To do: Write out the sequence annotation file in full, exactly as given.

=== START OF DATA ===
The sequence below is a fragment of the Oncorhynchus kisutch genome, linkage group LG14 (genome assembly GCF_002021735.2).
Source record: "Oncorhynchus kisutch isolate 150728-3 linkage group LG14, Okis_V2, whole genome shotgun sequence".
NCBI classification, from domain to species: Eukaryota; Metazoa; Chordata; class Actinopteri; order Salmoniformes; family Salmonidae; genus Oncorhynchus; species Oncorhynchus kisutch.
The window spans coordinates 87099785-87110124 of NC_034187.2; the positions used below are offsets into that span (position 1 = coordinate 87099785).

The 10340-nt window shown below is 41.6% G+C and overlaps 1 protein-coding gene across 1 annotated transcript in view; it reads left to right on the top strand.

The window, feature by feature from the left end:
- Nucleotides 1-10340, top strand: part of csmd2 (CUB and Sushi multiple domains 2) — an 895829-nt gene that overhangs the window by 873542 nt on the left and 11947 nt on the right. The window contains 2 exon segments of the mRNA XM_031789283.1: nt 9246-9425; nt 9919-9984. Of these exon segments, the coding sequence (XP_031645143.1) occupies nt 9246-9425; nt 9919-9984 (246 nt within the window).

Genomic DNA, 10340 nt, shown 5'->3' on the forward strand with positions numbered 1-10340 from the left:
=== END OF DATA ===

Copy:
The sequence below is a fragment of the Oncorhynchus kisutch genome, linkage group LG14 (genome assembly GCF_002021735.2).
Source record: "Oncorhynchus kisutch isolate 150728-3 linkage group LG14, Okis_V2, whole genome shotgun sequence".
NCBI classification, from domain to species: Eukaryota; Metazoa; Chordata; class Actinopteri; order Salmoniformes; family Salmonidae; genus Oncorhynchus; species Oncorhynchus kisutch.
The window spans coordinates 87099785-87110124 of NC_034187.2; the positions used below are offsets into that span (position 1 = coordinate 87099785).

The 10340-nt window shown below is 41.6% G+C and overlaps 1 protein-coding gene across 1 annotated transcript in view; it reads left to right on the top strand.

The window, feature by feature from the left end:
- Nucleotides 1-10340, top strand: part of csmd2 (CUB and Sushi multiple domains 2) — an 895829-nt gene that overhangs the window by 873542 nt on the left and 11947 nt on the right. The window contains 2 exon segments of the mRNA XM_031789283.1: nt 9246-9425; nt 9919-9984. Of these exon segments, the coding sequence (XP_031645143.1) occupies nt 9246-9425; nt 9919-9984 (246 nt within the window).

Genomic DNA, 10340 nt, shown 5'->3' on the forward strand with positions numbered 1-10340 from the left: